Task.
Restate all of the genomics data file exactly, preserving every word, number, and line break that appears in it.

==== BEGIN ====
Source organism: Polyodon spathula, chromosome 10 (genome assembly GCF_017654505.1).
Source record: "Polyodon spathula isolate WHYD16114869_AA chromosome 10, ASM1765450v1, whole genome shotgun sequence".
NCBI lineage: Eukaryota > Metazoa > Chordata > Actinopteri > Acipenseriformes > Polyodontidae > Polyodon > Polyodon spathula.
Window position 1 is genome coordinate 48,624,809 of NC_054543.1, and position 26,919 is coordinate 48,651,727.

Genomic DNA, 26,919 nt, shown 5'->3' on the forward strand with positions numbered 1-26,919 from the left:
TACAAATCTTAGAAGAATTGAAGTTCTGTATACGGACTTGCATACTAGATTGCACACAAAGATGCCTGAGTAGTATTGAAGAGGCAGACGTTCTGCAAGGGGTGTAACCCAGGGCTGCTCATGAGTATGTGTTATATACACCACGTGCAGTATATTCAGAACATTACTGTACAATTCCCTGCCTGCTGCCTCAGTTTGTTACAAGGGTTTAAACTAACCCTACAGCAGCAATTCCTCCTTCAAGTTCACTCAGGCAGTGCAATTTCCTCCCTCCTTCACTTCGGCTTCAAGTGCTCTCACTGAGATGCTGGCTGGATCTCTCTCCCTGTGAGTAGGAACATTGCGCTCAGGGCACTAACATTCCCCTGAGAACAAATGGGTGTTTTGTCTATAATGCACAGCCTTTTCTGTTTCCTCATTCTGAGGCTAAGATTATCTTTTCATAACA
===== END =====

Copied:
Source organism: Polyodon spathula, chromosome 10 (genome assembly GCF_017654505.1).
Source record: "Polyodon spathula isolate WHYD16114869_AA chromosome 10, ASM1765450v1, whole genome shotgun sequence".
NCBI lineage: Eukaryota > Metazoa > Chordata > Actinopteri > Acipenseriformes > Polyodontidae > Polyodon > Polyodon spathula.
Window position 1 is genome coordinate 48,624,809 of NC_054543.1, and position 26,919 is coordinate 48,651,727.

Genomic DNA, 26,919 nt, shown 5'->3' on the forward strand with positions numbered 1-26,919 from the left:
TACAAATCTTAGAAGAATTGAAGTTCTGTATACGGACTTGCATACTAGATTGCACACAAAGATGCCTGAGTAGTATTGAAGAGGCAGACGTTCTGCAAGGGGTGTAACCCAGGGCTGCTCATGAGTATGTGTTATATACACCACGTGCAGTATATTCAGAACATTACTGTACAATTCCCTGCCTGCTGCCTCAGTTTGTTACAAGGGTTTAAACTAACCCTACAGCAGCAATTCCTCCTTCAAGTTCACTCAGGCAGTGCAATTTCCTCCCTCCTTCACTTCGGCTTCAAGTGCTCTCACTGAGATGCTGGCTGGATCTCTCTCCCTGTGAGTAGGAACATTGCGCTCAGGGCACTAACATTCCCCTGAGAACAAATGGGTGTTTTGTCTATAATGCACAGCCTTTTCTGTTTCCTCATTCTGAGGCTAAGATTATCTTTTCATAACA